Prebiotics and Probiotics
Digestion is the way us humans process food into energy. When our digestive system is functioning optimally, it is the biological fueling system that keeps us active and engaged. Probiotics (basically ingestible bacteria) are a well known element in helping most of us improve upon this system. When ingested in the proper proportion, probiotics can be quite beneficial for a healthy individual.
Some of the purported benefits of probiotic intake include:
- Management of lactose intolerance
- Prevention of diarrhea
- Reduced risk of colon cancer
- Lowering of (bad) cholesterol and blood pressure
- Improved immune system function
However, it is important to note that some of these potential benefits are being reported from preliminary research. The theory behind taking probiotics is to balance good and bad bacteria (also referred to as pathogens) in the gut. However, there is some proof that probiotics can be harmful for certain populations. For instance, in the study Probiotic prophylaxis in predicted severe acute pancreatitis, a correlation between the consumption of probiotics (in people with an existing illness) and mortality was shown. Because of this study and others like it, please consider your own health before considering probiotics.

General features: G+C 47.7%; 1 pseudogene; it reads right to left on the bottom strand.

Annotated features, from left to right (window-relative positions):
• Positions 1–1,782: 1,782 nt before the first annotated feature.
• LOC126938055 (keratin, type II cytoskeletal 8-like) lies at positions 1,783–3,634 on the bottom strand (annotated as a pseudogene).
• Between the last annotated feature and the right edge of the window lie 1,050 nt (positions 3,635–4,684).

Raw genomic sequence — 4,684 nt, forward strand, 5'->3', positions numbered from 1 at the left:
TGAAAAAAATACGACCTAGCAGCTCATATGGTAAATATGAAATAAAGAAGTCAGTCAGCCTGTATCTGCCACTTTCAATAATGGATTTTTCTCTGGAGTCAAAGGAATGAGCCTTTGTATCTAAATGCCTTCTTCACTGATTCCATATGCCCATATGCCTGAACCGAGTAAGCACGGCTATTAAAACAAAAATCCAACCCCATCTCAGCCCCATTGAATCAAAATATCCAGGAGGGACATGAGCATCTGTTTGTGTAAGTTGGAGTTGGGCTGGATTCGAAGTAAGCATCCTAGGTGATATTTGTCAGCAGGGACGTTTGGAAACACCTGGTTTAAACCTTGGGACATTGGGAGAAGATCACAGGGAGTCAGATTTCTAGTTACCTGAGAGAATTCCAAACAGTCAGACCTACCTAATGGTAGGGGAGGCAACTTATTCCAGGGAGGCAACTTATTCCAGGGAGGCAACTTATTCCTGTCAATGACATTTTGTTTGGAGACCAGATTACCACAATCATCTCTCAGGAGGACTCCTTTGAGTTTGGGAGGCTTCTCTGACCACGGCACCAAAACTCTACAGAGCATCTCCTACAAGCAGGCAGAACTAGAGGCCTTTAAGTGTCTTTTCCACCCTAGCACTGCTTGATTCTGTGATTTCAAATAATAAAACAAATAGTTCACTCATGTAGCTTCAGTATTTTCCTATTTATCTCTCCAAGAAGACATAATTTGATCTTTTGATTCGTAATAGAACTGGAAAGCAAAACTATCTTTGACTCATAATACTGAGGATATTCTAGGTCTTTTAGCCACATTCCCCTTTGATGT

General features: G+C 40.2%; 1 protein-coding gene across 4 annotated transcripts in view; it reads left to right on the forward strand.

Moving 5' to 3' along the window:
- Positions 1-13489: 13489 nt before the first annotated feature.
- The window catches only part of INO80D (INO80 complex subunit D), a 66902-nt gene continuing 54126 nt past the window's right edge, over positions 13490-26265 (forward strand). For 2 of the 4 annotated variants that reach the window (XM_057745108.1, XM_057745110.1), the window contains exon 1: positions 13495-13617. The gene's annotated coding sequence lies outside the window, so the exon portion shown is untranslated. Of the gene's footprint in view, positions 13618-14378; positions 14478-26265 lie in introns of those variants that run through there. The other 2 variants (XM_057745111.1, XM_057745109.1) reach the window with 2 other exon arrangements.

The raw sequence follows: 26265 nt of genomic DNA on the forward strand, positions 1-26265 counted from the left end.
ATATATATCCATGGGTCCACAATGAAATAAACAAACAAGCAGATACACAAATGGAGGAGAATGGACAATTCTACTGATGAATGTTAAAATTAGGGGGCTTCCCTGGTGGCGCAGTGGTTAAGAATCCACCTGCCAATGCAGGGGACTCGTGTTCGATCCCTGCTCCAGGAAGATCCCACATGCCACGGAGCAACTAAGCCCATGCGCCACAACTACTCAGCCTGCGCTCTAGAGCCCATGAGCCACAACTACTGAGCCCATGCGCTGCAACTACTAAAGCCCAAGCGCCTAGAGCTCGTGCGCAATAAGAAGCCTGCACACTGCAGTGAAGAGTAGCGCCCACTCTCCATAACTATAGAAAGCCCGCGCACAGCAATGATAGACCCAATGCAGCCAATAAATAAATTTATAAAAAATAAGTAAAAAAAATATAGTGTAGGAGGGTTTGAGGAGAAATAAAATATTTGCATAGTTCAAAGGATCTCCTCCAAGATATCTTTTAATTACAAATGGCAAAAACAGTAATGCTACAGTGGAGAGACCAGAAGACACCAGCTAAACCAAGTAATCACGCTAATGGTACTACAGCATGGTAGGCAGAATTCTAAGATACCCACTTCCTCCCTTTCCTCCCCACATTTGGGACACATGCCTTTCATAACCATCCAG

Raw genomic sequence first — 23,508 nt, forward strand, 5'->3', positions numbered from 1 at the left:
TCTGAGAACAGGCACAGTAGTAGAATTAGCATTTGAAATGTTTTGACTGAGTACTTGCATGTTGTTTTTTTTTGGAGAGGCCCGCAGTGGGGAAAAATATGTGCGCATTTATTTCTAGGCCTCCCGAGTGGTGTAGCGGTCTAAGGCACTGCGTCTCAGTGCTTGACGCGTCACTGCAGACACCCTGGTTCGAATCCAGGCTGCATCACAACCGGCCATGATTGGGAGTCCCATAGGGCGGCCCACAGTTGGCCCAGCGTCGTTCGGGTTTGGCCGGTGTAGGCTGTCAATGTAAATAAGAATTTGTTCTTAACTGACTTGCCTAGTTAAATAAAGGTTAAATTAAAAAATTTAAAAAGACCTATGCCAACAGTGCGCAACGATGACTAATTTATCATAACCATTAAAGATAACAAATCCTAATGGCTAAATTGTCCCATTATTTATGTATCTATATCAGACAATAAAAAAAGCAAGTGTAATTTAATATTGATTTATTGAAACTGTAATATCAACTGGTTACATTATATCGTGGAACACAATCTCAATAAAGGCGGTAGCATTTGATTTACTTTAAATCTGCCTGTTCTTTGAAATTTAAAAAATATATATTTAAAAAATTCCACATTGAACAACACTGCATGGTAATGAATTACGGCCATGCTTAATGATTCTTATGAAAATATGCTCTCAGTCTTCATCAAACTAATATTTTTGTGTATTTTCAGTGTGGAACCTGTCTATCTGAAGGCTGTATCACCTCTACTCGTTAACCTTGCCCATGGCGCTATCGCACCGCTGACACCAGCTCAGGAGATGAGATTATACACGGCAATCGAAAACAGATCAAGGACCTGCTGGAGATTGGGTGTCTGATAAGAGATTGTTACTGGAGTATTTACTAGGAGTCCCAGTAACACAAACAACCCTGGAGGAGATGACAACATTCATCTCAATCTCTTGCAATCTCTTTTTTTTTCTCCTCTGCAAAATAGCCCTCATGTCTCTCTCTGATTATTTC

If you think probiotics might be right for you consider taking prebiotics as well. Prebotics are indigestible carbohydrates that usually encourage the growth of probiotics in the body. Prebiotics can be found naturally in certain fruits and vegetables such as oats, wheat, garlic, bananas, asparagus, tomatoes and onions, and they can also be obtained from grains and legumes. Because of probiotics’ ability to live inside the body and prebiotics’ ability to encourage the growth of probiotics, both have gained popularity in the field of health and wellness.